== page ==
upsertProcedureAndExecute(procedureDef, docToSave)
    .catch((err) => { console.error(JSON.stringify(err)); });

Lines 1 – 6 load the configuration file and instantiate the Cosmos DB client. Lines 8  – 21 define the upsertProcedureAndExecute function which starts by creating the database named in the configuration file if it doesn’t already exist. Similarly, the collection will be created as necessary. Then the stored procedure is upserted to the collection. The term upsert in the context of deploying a stored procedure means that if the procedure doesn’t already exist by the provided id, it will be created. If it does exist, it will be overwritten with the source code you provide.

Lastly, the stored procedure is invoked with the document to be saved. The request charge (expressed in Cosmos DB Resource Units) will be fetched from a response header and logged to the console along with the unique ID assigned to the new document.

When I’m doing development in Cosmos DB, I find that it’s useful to watch the request charges. Knowing how expensive various operations are as you move along is a good way to stay connected to the performance of your database.

You can run the application from the command line by executing “node index.js” in a terminal window which should output something like this to the console:

Charge = 5.45 RU
DocID = "8c6ec318-ed0a-3c02-216b-bc5161bfc5ba"

You can also run the application in the Visual Studio Code debugger by pressing F5 or clicking Debug / Start Debugging from the menu. The Code debugger for Node.js is very rich, allowing you to set breakpoints, interactively inspect variables and the call stack, evaluate expressions and much more.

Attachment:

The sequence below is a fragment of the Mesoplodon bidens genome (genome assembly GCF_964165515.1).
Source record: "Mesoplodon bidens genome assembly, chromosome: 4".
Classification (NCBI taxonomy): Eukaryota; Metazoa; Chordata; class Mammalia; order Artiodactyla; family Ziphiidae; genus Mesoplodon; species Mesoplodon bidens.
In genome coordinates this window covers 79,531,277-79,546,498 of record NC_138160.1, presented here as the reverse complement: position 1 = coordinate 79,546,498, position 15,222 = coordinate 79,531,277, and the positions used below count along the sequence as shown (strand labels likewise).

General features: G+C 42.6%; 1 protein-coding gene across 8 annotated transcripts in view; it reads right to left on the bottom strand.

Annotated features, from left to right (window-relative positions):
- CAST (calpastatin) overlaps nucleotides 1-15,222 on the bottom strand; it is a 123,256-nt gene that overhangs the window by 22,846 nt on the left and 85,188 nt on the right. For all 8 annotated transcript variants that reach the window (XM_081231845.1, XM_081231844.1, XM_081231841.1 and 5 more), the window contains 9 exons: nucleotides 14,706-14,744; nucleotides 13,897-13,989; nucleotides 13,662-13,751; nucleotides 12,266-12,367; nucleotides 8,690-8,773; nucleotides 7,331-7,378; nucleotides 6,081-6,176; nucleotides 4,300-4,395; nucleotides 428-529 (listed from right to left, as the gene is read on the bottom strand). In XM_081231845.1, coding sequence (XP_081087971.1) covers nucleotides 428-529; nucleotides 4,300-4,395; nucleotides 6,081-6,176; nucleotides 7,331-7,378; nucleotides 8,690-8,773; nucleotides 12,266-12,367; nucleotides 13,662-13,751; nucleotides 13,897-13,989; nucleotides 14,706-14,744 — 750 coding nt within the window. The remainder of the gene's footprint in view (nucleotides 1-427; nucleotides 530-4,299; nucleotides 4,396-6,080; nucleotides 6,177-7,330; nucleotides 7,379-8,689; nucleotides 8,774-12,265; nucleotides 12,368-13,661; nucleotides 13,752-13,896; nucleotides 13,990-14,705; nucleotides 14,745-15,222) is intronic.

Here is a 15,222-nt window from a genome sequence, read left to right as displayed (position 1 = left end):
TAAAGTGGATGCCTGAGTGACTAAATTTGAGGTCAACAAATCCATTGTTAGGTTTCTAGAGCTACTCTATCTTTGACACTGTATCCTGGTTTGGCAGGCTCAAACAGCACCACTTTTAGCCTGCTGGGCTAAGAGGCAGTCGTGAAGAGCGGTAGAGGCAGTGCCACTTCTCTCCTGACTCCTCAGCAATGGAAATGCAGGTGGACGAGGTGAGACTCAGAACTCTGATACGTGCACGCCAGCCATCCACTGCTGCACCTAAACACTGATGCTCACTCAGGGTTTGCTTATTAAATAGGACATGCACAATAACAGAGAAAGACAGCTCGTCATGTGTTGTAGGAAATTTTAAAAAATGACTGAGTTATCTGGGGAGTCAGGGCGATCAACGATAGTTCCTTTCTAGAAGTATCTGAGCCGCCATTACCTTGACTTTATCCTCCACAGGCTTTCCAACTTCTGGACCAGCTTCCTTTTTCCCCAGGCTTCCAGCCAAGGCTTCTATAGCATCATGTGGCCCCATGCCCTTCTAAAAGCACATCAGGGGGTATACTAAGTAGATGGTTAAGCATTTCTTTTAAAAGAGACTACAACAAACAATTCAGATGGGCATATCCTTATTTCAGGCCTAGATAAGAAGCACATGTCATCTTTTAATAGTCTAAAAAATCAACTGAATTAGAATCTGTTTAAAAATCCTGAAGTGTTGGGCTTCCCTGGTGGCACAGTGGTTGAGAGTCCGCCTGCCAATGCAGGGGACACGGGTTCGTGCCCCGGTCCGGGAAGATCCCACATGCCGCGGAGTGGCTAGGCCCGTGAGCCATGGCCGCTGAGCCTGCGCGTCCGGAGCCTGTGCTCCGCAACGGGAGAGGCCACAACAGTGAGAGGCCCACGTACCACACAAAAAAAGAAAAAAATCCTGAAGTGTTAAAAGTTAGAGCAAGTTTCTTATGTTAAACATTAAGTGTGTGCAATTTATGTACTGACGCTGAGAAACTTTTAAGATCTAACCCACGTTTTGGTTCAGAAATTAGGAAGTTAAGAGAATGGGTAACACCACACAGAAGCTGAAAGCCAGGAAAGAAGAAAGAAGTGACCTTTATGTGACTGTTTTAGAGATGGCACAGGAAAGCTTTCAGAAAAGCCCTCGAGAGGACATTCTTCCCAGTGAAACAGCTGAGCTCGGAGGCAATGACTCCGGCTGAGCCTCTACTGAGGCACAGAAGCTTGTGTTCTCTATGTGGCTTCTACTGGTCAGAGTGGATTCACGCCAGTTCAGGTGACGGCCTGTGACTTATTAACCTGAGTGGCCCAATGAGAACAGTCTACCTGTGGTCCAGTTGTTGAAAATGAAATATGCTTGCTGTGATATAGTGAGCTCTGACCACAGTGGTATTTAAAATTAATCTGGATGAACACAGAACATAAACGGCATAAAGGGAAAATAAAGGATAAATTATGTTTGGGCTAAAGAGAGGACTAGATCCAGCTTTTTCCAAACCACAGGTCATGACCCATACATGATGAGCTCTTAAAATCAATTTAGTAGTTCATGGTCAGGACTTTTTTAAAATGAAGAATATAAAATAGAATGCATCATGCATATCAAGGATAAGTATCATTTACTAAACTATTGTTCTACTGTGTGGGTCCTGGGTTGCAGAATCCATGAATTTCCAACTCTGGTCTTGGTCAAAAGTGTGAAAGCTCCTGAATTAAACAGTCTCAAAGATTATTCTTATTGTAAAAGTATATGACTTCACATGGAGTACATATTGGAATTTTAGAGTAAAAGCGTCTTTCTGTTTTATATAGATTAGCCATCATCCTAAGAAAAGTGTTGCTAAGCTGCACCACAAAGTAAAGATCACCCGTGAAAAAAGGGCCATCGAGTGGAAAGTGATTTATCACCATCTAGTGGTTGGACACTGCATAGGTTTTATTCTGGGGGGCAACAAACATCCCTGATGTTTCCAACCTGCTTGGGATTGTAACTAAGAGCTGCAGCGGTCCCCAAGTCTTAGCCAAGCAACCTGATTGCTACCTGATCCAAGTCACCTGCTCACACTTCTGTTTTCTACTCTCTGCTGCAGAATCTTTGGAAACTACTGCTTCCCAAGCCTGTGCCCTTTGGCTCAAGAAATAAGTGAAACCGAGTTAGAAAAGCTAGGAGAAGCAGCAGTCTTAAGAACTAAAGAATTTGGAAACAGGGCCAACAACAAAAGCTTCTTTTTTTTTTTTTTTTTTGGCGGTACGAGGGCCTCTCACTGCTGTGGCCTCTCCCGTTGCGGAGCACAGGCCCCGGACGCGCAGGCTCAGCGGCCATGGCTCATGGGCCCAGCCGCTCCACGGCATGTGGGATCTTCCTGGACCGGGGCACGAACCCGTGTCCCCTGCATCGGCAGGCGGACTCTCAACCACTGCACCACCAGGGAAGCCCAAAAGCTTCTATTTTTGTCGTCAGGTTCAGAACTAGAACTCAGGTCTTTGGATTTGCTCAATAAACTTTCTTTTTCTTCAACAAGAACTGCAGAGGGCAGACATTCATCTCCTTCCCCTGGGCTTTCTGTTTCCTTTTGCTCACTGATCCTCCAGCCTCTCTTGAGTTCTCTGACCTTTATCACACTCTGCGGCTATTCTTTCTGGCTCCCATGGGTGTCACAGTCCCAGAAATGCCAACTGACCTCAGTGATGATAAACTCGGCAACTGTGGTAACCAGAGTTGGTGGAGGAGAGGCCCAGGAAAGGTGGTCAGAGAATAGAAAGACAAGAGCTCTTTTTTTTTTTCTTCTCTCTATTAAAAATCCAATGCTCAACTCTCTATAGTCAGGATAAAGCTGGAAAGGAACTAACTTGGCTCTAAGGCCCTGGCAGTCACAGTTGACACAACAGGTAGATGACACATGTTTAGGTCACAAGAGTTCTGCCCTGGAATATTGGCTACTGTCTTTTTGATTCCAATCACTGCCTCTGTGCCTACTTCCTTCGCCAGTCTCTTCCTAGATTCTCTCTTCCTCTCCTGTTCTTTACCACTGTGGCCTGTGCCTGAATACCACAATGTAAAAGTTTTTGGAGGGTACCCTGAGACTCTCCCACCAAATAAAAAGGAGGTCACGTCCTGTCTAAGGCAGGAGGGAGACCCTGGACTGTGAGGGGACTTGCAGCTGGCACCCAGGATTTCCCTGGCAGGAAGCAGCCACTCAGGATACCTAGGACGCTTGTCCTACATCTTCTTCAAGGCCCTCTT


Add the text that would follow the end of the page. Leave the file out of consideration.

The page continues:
You’ve observed that if you save a document to a Cosmos DB collection without an id property, an id will be created for it, as a GUID in string form. However, while every document saved to a Cosmos DB collection must have a unique id, they aren’t required to be GUIDs or follow any other specific pattern for that matter. They only need to have unique values. Try saving a document with an id of your own by replacing the docToSave object in the sample app with something like this:

var docToSave = {
    message: 'Hello Cosmos DB',
    id: 'testing123',
    timestamp: (new Date()).toISOString()
};

The first time you save the document by invoking the SaveADocument stored procedure, it will work correctly because no document with the id ‘testing123’ already exists. However, if you run it again, you’ll get an exception saying something like:

TypeError: Unable to get property 'id' of undefined or null reference

The error message isn’t super helpful but it does indicate that there’s something wrong with the ‘id’ property. In this case, we’ve attempted to violate a uniqueness constraint within the collection during the second invocation of the  __.createDocument() method. If it’s your intent to allow callers to replace existing documents that way, simply change the stored procedure definition to call __.upsertDocument() instead of __.createDocument() like this: